SINGER JODY WATLEY is playing to her smallest assemblage in recent memory, a gang of three. She is speaking of wondrous ideas she has planned for larger audiences. "I want this next video to have a gritty, street feel," she says, looking around the office at MCA Records in Universal City. The wall is lined with gold and platinum plaques, symbols of the company's successes. Watley is describing her cinematic vision to an MCA executive, director Dominick Sena, who will shoot her next video, and her manager, Bennett Freed.
"We threw everything into 'Still a Thrill,' " Watley explains, mentioning her second video, "and in No. 4 we'll go Fellini with jugglers and fire-eaters. I want No. 3, 'Don't You Want Me,' to be steamy, something like this," she says, pointing to a provocative magazine photograph of a man and a woman, one of several visual aids she's brought to the meeting. "I want to steam up the lens."
"Fine," the company executive replies, smiling. "I just hope you won't have a problem with your boyfriend. We've had boyfriend problems when we've gone steamy before."
Watley smiles slyly. "No boyfriend problems," she says. "He'll be on our team."
"How can you be so sure?" the director asks.
"Because he'll be the guy in that picture. He'll be dancing with me."
These days, much of the Western World is dancing with Jody Watley. The 28-year-old from Los Angeles, who just three years ago was out of work and living in England, is on a fast, well-choreographed track.
Her emergence on the pop charts has synchronized with the tide of history. In the current pop-music cycle, women vocalists, veterans and rookies alike, are enormously popular. Tina Turner, Aretha Franklin and Natalie Cole, all of whom were successful in past decades, have returned as music-industry gold mines, joined by such relative newcomers as Whitney Houston, Janet Jackson, Anita Baker and Madonna. Jody Watley is riding this latest trend.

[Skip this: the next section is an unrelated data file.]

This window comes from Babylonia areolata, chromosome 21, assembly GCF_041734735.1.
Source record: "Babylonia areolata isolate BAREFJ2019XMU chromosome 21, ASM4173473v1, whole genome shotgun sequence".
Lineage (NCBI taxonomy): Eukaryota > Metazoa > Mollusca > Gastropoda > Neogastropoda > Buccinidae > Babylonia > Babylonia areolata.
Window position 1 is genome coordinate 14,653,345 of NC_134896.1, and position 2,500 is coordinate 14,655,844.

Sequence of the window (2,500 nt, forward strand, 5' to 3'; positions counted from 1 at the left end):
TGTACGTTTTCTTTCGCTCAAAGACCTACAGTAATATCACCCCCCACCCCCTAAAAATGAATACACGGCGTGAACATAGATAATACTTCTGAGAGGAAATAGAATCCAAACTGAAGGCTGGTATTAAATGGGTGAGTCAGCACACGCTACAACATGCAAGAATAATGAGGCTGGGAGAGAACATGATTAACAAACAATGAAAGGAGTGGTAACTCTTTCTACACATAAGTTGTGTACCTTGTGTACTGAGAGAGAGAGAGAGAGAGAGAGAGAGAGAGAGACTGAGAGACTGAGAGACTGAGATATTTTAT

Her album, titled "Jody Watley," hit No. 1 on Billboard magazine's Top Black Albums list earlier this year, crossed over to the Top 10 on Billboard's Top Pop Albums and is expected to crack the million-sales mark soon. The first single, "Looking for a New Love," with its sardonic signature line, "\o7 Hasta la vista,\f7 baby," reached No. 1 on the Hot Black Singles chart. Her latest single, "Don't You Want Me," is in the Top 15 on the pop chart and rising.
Watley paid her dues on the nationally syndicated dance show "Soul Train" in the early 1970s. She quickly became the video sock hop's most popular female dancer. At age 17 she was picked by the show's creator, Don Cornelius, to be one-third of a singing group he was forming for his new record label. (Soon after, Cornelius' Soul Train Records became Solar Records when he sold his half of the business to partner Dick Griffey.) The tightly formatted group, called Shalamar, consisted of a male lead singer, whose identity changed several times (Howard Hewett was the most popular) and two background singers / dancers, Watley and fellow Soul Train emigre Jeffrey Daniel. It made danceable music and became a solid commercial success.
"Shalamar wasn't fun anymore," Watley says in explaining why she left the trio in 1983. She is sitting in a Thai restaurant picking at a bowl of vegetables. Her dark eyes narrow when she mentions Solar Record executives.
"They controlled us. They felt more comfortable keeping us away from the creative decisions. They refused to accept the fact I had become a young woman, that I wasn't a girl anymore. I had ideas I could have added to the group."
"Jody is the epitome of the '80s artist," says her manager, Bennett Freed, who also manages other noted rockers, including Steve Winwood and Bananarama. "Back in the Phil Spector / Ronettes days in the early 1960s, women artists were manipulated and told what to do. Today's artists, like Jody, Janet Jackson and Madonna, have more control. For instance, when she (Watley) signed with MCA last year, she immediately hired the Rogers & Cowan public relations agency so she could work with them and be in charge of her public image. She choreographed her three videos. She helped design her album cover. She is in control. I work for her, she doesn't work for me."
Born in Chicago, Watley is the daughter of the late John Watley, a radio evangelist who hosted a daily gospel music show. Her mother, Rose, sang in church choirs. For much of Watley's early life her father's itinerant preaching kept the family (Watley has an older brother and a younger sister) on the move. "We lived like a bunch of bandit gypsies," she says.